Adoption status: a risk factor or protective factor for children of divorced families

Document Type



Doctor of Philosophy (PhD)



First Advisor's Name

Gordon E. Finley

First Advisor's Committee Title

Committee Chair

Second Advisor's Name

Sandy Lobar

Third Advisor's Name

Paulette Johnson

Fourth Advisor's Name

Marilyn Montgomery

Fifth Advisor's Name

Jonathan Tubman

Date of Defense



This study examined two competitive hypotheses: the double-jeopardy hypothesis and the buffering effect hypothesis on whether parental divorce affects adopted children and non-adopted children similarly or differently. The double-jeopardy hypothesis suggests that when adopted children experience their parents' divorce, they perform worse because they carry two risk factors, adoption status and parental divorce, while their non-adopted counterparts carry only the risk factor of their parents' divorce. The buffering effect hypothesis suggests that, being adopted children, their previous experiences of parental loss help them better deal with the later loss of their parents' divorce so their adoption status is a protective factor rather than a risk factor.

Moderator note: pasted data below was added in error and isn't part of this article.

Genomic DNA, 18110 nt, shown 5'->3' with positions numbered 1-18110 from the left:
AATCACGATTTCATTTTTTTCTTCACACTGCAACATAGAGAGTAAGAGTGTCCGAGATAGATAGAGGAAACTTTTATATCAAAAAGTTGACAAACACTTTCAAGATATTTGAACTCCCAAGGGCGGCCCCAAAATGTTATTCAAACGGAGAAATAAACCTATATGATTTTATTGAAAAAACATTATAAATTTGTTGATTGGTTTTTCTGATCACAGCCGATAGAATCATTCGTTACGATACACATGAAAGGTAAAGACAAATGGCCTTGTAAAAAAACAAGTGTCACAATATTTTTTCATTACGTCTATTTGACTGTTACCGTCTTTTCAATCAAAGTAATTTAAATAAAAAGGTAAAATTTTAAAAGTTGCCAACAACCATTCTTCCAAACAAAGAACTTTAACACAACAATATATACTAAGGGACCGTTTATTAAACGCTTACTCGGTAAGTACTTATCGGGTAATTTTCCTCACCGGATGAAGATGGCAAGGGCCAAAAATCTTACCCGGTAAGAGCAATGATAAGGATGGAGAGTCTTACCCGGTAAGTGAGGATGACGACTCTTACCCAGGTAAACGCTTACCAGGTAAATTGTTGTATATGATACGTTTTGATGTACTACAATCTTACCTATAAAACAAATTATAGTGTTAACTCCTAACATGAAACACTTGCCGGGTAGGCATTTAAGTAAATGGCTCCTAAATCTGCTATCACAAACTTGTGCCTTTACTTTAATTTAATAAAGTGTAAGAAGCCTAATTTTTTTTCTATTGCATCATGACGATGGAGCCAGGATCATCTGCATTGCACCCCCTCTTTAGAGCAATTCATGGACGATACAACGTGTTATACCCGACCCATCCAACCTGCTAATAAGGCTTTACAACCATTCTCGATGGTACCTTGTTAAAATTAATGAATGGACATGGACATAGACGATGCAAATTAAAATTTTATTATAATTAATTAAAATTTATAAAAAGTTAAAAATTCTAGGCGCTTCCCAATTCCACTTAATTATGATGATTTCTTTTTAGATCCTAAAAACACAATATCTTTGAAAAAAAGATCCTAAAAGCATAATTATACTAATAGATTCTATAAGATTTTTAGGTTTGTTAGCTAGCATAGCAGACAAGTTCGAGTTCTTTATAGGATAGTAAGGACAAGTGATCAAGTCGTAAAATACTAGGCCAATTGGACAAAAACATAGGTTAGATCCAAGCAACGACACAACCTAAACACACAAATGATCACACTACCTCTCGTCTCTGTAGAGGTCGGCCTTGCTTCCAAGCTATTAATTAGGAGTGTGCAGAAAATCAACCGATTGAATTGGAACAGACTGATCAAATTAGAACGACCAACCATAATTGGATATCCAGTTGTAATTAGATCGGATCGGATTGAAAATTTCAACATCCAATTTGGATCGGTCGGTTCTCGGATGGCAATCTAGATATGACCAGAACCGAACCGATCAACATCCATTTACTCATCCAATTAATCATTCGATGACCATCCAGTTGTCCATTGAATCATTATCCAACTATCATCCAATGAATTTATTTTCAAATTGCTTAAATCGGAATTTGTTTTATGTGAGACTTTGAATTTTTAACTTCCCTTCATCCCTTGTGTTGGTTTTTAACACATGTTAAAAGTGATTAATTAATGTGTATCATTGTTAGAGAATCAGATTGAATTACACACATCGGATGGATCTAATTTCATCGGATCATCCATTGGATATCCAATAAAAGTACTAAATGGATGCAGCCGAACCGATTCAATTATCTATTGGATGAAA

Secondary analyses of a nation-wide data set were executed using different statistical methods such as ANOVA and Chi-square on different outcome variables. The results indicated that there was no evidence supporting the double-jeopardy hypothesis. That is, adopted children from divorced families did not perform significantly worse than the non-adopted children from divorced families on any outcome variable. The results also indicated that there was only weak evidence supporting the buffering effect hypothesis. The general conclusion based on the results from most of the outcome variables suggest that adopted children from divorced families do not perform differently than the biological children from divorced families.



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